Finding the role of the resale market to be an important factor in the confusion analysis, the court here mirrored an earlier Birkin-centric decision from the Japan IP High Court, which noted the importance of the resale mark in its consideration of “the actual conditions of trade” for the parties’ products in a separate case waged by Hermès in 2020. While it is true that the “sales channels [for new Hermès bags] are relatively limited” to “directly-managed stores and specialty [Hermès] stores,” the court found in that case that it is significant that “a second-hand market has been established for used [Hermès] products … and that they are actively traded in [non-Hermès] stores and on the Internet.” The potential for confusion is also heightened, the court held, as “the origin and product name” of a product in a resale capacity “may not be as clear as [they are] for new products, and the transactions are conducted without sufficiently confirming the quality, product name, existence of logos, etc.”

Back to the case at hand, the court also dismissed NAO’s argument about the distinct pools of consumers, finding that it was as lacking in “credibility.” 

In terms of use as a trademark, the court disagreed with NAO, finding that the Hermès trademarks at issue here “pertain to the shape of handbags, with the designated goods being handbags.” As such, “The sale of handbags that adopt the same or similar shape as [Hermès’ trademark-protected shapes] constitutes the use of a trademark in a manner that allows consumers to recognize that it is a product related to [a single source].” Since NAO sold handbags with a shape similar to each of the Hermès trademarks, the company’s trademarks were, in fact, used in a trademark capacity.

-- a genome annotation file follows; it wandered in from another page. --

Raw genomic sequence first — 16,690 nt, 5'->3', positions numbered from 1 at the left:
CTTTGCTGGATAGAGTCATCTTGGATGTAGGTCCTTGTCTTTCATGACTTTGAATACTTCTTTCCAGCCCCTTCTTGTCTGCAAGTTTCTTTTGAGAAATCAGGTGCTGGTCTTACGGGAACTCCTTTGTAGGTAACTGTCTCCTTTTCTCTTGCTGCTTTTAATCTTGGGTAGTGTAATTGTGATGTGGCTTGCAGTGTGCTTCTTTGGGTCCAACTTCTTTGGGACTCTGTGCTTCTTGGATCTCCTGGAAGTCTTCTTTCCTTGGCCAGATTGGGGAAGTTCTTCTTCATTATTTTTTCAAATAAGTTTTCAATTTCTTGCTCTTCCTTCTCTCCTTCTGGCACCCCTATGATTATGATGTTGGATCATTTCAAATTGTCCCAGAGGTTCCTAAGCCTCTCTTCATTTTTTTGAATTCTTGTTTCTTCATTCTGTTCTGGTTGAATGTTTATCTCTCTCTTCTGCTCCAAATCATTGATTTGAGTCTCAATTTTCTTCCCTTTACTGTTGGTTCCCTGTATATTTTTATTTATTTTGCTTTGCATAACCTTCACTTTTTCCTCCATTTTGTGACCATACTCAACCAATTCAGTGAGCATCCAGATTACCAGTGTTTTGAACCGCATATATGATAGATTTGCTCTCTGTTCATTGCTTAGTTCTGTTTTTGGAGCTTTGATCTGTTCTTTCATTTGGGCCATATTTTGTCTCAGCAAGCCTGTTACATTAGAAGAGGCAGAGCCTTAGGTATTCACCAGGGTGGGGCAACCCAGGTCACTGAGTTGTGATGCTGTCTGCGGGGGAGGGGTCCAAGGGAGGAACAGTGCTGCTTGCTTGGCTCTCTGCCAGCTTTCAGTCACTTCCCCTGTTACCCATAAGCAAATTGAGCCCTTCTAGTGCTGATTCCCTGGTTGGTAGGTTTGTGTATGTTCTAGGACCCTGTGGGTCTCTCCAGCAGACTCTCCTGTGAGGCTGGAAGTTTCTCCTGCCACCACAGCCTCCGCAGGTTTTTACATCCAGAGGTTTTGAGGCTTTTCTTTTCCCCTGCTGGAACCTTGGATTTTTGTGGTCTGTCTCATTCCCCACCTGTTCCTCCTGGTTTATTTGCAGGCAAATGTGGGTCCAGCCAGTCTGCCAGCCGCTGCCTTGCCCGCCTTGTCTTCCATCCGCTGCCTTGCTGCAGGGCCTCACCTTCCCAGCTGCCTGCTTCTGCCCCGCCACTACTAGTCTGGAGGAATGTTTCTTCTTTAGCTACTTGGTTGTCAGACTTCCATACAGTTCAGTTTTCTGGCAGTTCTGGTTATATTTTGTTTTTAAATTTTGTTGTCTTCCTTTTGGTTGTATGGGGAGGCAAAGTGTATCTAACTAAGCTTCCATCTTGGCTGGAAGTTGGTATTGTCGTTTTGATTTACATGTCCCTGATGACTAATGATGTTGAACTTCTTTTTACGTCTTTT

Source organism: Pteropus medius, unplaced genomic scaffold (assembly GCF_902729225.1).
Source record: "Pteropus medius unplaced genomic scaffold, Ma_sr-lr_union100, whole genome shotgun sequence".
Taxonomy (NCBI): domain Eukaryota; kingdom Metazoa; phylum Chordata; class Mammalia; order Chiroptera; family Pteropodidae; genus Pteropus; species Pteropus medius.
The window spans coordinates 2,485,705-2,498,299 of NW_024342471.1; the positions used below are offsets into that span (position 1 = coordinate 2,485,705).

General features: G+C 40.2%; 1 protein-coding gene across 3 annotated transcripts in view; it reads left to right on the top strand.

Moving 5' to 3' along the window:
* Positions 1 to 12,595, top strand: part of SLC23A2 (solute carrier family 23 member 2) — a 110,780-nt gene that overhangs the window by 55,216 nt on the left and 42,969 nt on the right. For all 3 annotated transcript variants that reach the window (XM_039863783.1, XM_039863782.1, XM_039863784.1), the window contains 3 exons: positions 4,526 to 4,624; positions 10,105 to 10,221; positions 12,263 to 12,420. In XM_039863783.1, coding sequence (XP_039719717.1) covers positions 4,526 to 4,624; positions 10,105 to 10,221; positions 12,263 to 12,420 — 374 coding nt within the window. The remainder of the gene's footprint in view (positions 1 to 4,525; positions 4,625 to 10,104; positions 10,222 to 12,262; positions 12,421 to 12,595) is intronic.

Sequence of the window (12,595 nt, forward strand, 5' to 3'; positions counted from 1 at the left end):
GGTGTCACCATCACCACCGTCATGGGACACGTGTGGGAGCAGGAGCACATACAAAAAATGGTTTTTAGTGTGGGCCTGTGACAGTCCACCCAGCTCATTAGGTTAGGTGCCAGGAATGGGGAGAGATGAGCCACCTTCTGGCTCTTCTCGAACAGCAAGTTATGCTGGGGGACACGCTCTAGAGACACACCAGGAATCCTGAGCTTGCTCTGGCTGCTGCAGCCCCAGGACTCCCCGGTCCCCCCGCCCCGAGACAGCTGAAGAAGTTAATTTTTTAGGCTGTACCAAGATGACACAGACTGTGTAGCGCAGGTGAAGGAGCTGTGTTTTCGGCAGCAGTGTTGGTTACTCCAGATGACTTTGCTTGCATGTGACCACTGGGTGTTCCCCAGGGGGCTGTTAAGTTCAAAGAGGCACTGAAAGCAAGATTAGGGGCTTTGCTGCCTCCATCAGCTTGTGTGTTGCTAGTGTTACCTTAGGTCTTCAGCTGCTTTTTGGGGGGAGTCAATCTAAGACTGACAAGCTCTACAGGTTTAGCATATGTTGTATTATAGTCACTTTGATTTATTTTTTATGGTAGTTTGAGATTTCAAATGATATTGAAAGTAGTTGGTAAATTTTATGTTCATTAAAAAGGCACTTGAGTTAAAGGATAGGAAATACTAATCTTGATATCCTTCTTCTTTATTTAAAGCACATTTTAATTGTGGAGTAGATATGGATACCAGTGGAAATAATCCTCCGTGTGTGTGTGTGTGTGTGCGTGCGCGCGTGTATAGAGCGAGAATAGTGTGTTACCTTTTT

Finally, turning to the issues of damage and damages, the court determined that NAO’s sale of the infringing handbags caused damage to the Hermès brand value/reputation, as “in order to maintain its value and reputation as a luxury brand, [Hermès] strives to protect the quality of the products it manufactures and sells [and] its brand image by spending advertising expenses.” Against the background, the court awarded Hermès 1.5 million yen in connection with the intangible loss it suffered as a result of NAO’s infringement. The court also awarded Hermès 5.15 million yen, which is the amount of profit that NAO amassed due to its sale of the infringing handbags. And still yet, the court awarded Hermès reasonable attorney fees of 520,000 yen. 

The case is Hermès International v. NAO INTERNATIONAL Co., Ltd., No. 22287.